August 17, 2017

Navigating Change

Illustration by George Danby

Illustration by George Danby

• By John F. Chisholm •

Farming is gradual improvement in thought, an education in wildly disparate subjects. They all join together at the dinner table.  Somehow.  Meanwhile, you’re unaware that you’ve learned anything until long after the fact.  I know that I’m clueless.  Then one day my wife will ask a question.  I’ll answer automatically before stopping and thinking, ‘Whoa.  Where’d I come up with that?’

It’s startling.

It’s bizarre, too.  Because I started farming simply to get away from my day job.  It didn’t work, at least financially.  But I left that day job anyway.  Thank goodness.

The realization that nothing grows overnight ― except weeds ― was a long time coming.  Everything worthwhile takes time.  I slaved away at the variegated tasks that are farming, crossing item after item off an endless list, imagining that I was getting somewhere.  It took far too long to see that I was standing at my destination.

Nobody ever accused me of catching on quickly.

Yet there have been major changes here since we started farming.  There are drainage improvements, advancements in layout and additional facilities added.  They came almost unannounced while I picked rocks, cut wood, mowed, trimmed, painted, roofed, fenced and heaven alone knows what all else.  It will be 29 years this fall that we’ve lived here.  But all those changes snuck up on me.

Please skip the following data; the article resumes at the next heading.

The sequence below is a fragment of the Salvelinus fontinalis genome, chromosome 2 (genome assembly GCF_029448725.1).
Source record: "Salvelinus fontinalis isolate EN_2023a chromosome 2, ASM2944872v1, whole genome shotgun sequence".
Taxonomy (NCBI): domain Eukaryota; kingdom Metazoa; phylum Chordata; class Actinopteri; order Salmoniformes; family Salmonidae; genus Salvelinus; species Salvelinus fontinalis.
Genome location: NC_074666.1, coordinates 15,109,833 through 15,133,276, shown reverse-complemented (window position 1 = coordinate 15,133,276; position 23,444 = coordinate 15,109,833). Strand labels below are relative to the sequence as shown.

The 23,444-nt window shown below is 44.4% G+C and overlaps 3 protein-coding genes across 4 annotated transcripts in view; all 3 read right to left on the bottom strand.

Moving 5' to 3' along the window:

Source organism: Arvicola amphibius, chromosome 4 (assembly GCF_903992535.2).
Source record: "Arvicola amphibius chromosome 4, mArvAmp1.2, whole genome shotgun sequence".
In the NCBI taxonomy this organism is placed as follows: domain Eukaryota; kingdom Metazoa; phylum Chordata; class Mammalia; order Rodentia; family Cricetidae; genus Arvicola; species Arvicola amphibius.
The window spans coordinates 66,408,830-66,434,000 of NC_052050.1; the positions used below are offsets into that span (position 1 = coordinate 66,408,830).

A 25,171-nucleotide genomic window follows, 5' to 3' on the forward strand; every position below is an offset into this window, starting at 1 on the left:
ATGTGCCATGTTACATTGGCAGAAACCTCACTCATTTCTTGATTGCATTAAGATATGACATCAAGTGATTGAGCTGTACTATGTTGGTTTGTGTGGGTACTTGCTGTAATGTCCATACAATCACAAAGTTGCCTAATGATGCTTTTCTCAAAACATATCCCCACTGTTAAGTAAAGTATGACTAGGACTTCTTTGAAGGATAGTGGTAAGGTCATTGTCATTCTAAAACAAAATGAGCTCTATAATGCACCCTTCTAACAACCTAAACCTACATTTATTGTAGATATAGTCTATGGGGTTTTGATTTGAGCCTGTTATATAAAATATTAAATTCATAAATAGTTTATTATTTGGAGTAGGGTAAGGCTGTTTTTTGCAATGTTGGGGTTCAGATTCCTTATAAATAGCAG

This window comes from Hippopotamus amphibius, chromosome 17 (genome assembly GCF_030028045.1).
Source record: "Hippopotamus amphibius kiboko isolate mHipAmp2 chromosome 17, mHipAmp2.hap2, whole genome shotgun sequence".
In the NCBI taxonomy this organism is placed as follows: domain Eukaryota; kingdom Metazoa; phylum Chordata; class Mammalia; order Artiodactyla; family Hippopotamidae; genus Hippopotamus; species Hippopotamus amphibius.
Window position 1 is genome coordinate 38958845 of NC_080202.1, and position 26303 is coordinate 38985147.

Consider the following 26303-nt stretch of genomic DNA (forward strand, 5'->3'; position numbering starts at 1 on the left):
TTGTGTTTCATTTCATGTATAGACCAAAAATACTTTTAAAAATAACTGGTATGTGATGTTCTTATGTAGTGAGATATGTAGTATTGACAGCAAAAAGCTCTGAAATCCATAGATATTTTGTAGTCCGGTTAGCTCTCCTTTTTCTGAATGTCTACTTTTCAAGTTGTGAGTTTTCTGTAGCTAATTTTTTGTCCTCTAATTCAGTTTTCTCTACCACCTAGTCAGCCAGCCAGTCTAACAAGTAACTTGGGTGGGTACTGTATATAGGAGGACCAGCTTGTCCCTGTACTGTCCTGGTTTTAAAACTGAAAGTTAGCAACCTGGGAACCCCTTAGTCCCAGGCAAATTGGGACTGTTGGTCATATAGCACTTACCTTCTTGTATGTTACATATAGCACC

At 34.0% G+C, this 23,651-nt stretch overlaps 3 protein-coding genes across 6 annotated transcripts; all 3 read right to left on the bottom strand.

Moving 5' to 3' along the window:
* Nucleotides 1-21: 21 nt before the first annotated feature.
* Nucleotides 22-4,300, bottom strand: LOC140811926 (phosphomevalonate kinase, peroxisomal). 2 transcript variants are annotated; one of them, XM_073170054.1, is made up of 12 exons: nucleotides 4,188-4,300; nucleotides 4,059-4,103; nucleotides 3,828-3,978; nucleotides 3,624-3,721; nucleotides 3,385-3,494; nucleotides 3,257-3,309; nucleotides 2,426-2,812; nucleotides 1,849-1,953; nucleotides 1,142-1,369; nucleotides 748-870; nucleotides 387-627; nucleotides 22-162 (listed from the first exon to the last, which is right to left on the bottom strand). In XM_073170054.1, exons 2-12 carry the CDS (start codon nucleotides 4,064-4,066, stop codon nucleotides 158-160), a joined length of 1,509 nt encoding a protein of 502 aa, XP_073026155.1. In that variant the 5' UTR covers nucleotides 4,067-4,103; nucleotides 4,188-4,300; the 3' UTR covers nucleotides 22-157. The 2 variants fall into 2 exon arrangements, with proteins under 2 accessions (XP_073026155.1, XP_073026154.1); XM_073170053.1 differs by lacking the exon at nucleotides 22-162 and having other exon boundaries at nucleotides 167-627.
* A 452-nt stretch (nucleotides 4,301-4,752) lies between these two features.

Someway.

This is important because it applies to more than farming.  I’ve been writing a long time, too.  There are times when I’d swear that I haven’t gotten anywhere despite all those years of effort.  Then I reread my first manuscript.  I don’t recommend it.  In fact it makes me cringe.  That’s why I keep it.  I remember I was proud of it once.  I submitted it, too.

Unsurprisingly, thankfully, it never went anywhere.

The nature of mercy is misunderstood but no one hired a hit man to put me out of their misery ― or mine.

The point is that writing it changed me.  Profoundly.  Moreover, I never saw it coming.

It gives me valuable perspective.  I’ve been writing for Janine Pineo and gardenmaine.com for six months now.  Two weeks ago I caught myself wondering why I wasn’t getting anywhere.  Does anyone read these essays?  It was farming that made me realize what I was doing.  Impatience is a terrible trap.  How odd that changes, just like those on a farm, can’t be seen while standing in the middle of them.  I found myself relearning two things that I should have remembered from long ago:

Education morphs into change without your awareness.

Journeying to where you already are defines the trip.